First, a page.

The Nyabarongo hydro-electric project, the construction of which started in 2009, is to start producing electricity between early June or late July, according to chief engineer Bosco Mugabo.
The plant is part of the government's seven year electricity plan (2011-2017) that aims to have electricity access to at least 70 percent of Rwandans by 2017.
Construction of the hydro-power plant, which will become the biggest in the country, commenced in 2009 and was initially scheduled to be completed in 2013.
"The deadline was extended because of delays in the expropriation process and importation of materials, as well as some logistical problems," Mugabo explained. "However, we promise the public that somewhere between early June and late July the project will be fully completed and start supplying power to the grid. We are working hard with the contractors to ensure it is ready at the set time."
John Lee Pattinson, the project manager at Nyabarongo hydro-electric plant, added that almost 80% of the equipment had been imported which had indeed caused significant delays. Yet he too expressed confidence that the current deadline would be met.
Construction of the plant is being under taken by two experienced Indian companies, Angelique International Ltd and BHEL. Part of the engineering work was also subcontracted to the Australian company Snowy Mountains Engineering Corporation (SMEC).
The Nyabarongo plant has a capacity of 28MW, and the cost of its construction amounted to $110 million. Today, the dam has been as good as finished, and the first 14MW-turbine will start its test phase next month.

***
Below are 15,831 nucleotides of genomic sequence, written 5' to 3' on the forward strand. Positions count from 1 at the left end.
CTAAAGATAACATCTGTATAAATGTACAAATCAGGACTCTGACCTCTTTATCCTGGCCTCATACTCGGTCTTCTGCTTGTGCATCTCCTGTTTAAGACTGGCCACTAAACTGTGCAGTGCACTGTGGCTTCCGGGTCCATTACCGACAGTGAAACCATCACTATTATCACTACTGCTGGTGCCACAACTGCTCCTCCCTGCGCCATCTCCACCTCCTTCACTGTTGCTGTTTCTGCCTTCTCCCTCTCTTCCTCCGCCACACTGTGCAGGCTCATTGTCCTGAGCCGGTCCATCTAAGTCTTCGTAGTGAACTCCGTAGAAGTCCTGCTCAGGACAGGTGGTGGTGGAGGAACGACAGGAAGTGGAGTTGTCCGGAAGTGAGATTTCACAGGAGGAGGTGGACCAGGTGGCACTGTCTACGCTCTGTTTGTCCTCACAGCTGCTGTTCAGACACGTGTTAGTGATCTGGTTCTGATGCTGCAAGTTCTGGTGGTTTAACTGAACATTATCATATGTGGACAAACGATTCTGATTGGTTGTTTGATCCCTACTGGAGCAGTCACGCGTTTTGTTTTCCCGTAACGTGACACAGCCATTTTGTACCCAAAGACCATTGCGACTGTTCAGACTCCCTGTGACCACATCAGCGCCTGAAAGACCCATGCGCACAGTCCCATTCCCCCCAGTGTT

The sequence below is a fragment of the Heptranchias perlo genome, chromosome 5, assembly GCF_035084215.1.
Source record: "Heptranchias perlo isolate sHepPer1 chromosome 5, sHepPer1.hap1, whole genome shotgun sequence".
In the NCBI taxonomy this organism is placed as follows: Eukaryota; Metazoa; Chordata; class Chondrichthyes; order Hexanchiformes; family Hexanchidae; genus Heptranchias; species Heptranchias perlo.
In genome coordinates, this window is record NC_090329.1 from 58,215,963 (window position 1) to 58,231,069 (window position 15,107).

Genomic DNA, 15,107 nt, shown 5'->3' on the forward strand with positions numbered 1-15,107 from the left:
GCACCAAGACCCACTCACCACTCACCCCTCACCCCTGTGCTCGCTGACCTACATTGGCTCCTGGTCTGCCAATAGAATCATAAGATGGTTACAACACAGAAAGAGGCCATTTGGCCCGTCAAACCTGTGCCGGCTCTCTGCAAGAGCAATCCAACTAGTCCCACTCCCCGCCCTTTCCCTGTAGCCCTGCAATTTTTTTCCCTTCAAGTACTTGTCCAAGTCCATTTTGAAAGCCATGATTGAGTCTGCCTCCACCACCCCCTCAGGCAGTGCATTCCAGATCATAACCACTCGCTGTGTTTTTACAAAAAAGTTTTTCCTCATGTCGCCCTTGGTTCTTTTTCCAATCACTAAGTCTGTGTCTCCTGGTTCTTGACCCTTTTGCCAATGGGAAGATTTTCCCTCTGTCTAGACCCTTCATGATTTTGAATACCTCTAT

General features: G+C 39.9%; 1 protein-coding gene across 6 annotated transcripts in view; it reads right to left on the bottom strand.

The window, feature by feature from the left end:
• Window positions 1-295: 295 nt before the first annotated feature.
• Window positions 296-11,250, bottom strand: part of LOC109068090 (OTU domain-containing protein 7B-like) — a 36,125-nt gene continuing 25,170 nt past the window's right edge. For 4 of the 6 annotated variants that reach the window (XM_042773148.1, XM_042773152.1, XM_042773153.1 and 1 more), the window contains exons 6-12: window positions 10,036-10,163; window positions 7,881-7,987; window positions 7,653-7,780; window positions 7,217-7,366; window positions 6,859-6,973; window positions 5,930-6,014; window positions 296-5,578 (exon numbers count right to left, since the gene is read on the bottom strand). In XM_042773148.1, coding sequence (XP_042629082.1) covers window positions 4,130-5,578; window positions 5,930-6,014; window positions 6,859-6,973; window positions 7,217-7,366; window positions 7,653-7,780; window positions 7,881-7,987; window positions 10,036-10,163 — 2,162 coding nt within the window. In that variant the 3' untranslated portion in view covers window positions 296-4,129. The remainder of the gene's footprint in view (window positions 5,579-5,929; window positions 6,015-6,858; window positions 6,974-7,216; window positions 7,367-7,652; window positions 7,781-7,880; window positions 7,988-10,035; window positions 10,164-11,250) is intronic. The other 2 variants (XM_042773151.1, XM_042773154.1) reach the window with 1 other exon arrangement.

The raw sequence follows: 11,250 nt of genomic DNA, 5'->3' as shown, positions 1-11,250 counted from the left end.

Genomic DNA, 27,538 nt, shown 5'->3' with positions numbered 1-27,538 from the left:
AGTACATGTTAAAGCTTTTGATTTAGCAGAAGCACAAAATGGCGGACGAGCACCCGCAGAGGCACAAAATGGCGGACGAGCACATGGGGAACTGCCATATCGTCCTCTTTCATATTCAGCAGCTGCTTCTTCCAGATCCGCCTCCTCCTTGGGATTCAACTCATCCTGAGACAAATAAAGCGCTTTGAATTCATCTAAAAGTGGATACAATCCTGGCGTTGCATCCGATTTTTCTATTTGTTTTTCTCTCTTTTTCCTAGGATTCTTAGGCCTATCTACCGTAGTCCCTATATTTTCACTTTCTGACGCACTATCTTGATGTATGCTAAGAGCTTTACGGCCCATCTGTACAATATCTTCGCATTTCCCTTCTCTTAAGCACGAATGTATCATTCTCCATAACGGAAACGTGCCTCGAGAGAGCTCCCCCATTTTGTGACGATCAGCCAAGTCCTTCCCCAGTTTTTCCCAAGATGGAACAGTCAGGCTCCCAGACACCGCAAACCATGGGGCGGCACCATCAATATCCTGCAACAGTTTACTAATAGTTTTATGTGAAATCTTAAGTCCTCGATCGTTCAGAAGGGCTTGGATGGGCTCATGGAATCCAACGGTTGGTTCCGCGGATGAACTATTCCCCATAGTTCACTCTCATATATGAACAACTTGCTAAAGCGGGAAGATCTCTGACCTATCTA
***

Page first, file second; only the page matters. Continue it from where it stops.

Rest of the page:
Mugabo pointed out that the project, with its 28MW, will significantly increase the country's power supply, considering that Rwanda currently produces 110MW in total. The target is to reach 563MW by 2017, which will require an investment capital estimated at $1.8 billion to increase electricity generation by at least 100MW annually for the next four years.
A maintenance team of 26 Rwandan nationals are undergoing training at the dam site so as to be able to ensure the plant is efficiently managed after completion.
"We have a group of engineers from EWSA currently on site who are learning how to maintain the plant while eight others are in Egypt for training on hydropower dam maintenance," explained the Nyabarongo chief engineer Mugabo.
EWSA expects another big boost to the national grid from the River Rusumo hydro power project (RRHPP) that is expected to produce 80MW of electricity each year after completion in 2018. Construction of the dam is expected to begin in 2015.
The RRHPP project is one of the largest in the region and will cost $470 million, of which $340 million will be used for the construction of the power generation facility and $130 million will be used for the transmission lines. The project is jointly funded by the World Bank and the Africa Development Bank (AfDB).
Apart from the Nyabarongo and Rusumo hydro-power plants, other key projects under construction are Giciye hydro power plant (4MW); six micro hydro plants with 4MW of Shili 1, Nyabahanga, Nyirabuhombo, Mukungwa II, Janja and Gashashi, as well as the Rukarara II hydro power plant (2.2MW) which was completed earlier this year. In addition, 25MW is to be obtained from the Kivuwatt methane project, 8.5MW from the Gigawatt Global Solar Plant and 15MW from Gishoma peat plant.